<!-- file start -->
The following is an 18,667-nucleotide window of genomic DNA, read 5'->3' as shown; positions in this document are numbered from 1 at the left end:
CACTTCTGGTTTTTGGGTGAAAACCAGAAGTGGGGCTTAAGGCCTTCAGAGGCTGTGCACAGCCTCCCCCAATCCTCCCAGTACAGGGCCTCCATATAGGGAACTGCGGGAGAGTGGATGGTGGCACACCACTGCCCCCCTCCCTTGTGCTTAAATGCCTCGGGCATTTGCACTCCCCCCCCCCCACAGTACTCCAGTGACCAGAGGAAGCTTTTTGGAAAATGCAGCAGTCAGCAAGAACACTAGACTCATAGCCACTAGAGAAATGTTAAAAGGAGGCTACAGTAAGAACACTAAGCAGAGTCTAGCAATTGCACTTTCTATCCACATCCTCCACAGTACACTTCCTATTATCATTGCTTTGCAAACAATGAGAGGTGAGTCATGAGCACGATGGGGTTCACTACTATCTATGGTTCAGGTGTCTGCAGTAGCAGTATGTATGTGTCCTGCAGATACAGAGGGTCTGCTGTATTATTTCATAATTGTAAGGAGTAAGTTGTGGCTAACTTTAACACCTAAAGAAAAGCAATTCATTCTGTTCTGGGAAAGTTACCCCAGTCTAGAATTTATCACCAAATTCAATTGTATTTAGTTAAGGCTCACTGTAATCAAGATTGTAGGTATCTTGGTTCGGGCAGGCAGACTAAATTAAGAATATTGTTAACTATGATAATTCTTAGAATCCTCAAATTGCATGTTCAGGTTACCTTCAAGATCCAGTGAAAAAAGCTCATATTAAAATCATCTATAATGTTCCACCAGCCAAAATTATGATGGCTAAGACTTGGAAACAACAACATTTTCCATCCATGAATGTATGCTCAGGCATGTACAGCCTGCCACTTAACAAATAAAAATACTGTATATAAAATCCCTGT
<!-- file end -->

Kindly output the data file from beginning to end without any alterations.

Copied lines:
The following is an 18,667-nucleotide window of genomic DNA, read 5'->3' as shown; positions in this document are numbered from 1 at the left end:
CACTTCTGGTTTTTGGGTGAAAACCAGAAGTGGGGCTTAAGGCCTTCAGAGGCTGTGCACAGCCTCCCCCAATCCTCCCAGTACAGGGCCTCCATATAGGGAACTGCGGGAGAGTGGATGGTGGCACACCACTGCCCCCCTCCCTTGTGCTTAAATGCCTCGGGCATTTGCACTCCCCCCCCCCCACAGTACTCCAGTGACCAGAGGAAGCTTTTTGGAAAATGCAGCAGTCAGCAAGAACACTAGACTCATAGCCACTAGAGAAATGTTAAAAGGAGGCTACAGTAAGAACACTAAGCAGAGTCTAGCAATTGCACTTTCTATCCACATCCTCCACAGTACACTTCCTATTATCATTGCTTTGCAAACAATGAGAGGTGAGTCATGAGCACGATGGGGTTCACTACTATCTATGGTTCAGGTGTCTGCAGTAGCAGTATGTATGTGTCCTGCAGATACAGAGGGTCTGCTGTATTATTTCATAATTGTAAGGAGTAAGTTGTGGCTAACTTTAACACCTAAAGAAAAGCAATTCATTCTGTTCTGGGAAAGTTACCCCAGTCTAGAATTTATCACCAAATTCAATTGTATTTAGTTAAGGCTCACTGTAATCAAGATTGTAGGTATCTTGGTTCGGGCAGGCAGACTAAATTAAGAATATTGTTAACTATGATAATTCTTAGAATCCTCAAATTGCATGTTCAGGTTACCTTCAAGATCCAGTGAAAAAAGCTCATATTAAAATCATCTATAATGTTCCACCAGCCAAAATTATGATGGCTAAGACTTGGAAACAACAACATTTTCCATCCATGAATGTATGCTCAGGCATGTACAGCCTGCCACTTAACAAATAAAAATACTGTATATAAAATCCCTGT